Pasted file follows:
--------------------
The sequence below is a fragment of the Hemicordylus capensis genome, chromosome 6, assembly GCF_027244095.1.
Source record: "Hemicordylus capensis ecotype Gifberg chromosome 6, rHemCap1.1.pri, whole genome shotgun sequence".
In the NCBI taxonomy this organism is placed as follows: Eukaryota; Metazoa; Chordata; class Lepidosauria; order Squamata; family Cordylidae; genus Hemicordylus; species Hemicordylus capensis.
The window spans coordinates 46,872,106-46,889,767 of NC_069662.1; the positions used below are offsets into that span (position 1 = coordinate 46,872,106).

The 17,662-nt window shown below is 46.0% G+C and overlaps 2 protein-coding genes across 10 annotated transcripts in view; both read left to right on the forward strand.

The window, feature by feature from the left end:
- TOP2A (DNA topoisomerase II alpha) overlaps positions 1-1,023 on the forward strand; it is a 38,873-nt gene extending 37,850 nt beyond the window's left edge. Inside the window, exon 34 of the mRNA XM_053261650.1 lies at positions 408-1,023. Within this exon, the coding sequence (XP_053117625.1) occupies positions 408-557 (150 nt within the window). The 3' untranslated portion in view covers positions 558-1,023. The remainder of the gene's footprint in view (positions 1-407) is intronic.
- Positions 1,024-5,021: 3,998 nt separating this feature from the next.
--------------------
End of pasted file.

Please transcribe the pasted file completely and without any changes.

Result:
The sequence below is a fragment of the Hemicordylus capensis genome, chromosome 6, assembly GCF_027244095.1.
Source record: "Hemicordylus capensis ecotype Gifberg chromosome 6, rHemCap1.1.pri, whole genome shotgun sequence".
In the NCBI taxonomy this organism is placed as follows: Eukaryota; Metazoa; Chordata; class Lepidosauria; order Squamata; family Cordylidae; genus Hemicordylus; species Hemicordylus capensis.
The window spans coordinates 46,872,106-46,889,767 of NC_069662.1; the positions used below are offsets into that span (position 1 = coordinate 46,872,106).

The 17,662-nt window shown below is 46.0% G+C and overlaps 2 protein-coding genes across 10 annotated transcripts in view; both read left to right on the forward strand.

The window, feature by feature from the left end:
- TOP2A (DNA topoisomerase II alpha) overlaps positions 1-1,023 on the forward strand; it is a 38,873-nt gene extending 37,850 nt beyond the window's left edge. Inside the window, exon 34 of the mRNA XM_053261650.1 lies at positions 408-1,023. Within this exon, the coding sequence (XP_053117625.1) occupies positions 408-557 (150 nt within the window). The 3' untranslated portion in view covers positions 558-1,023. The remainder of the gene's footprint in view (positions 1-407) is intronic.
- Positions 1,024-5,021: 3,998 nt separating this feature from the next.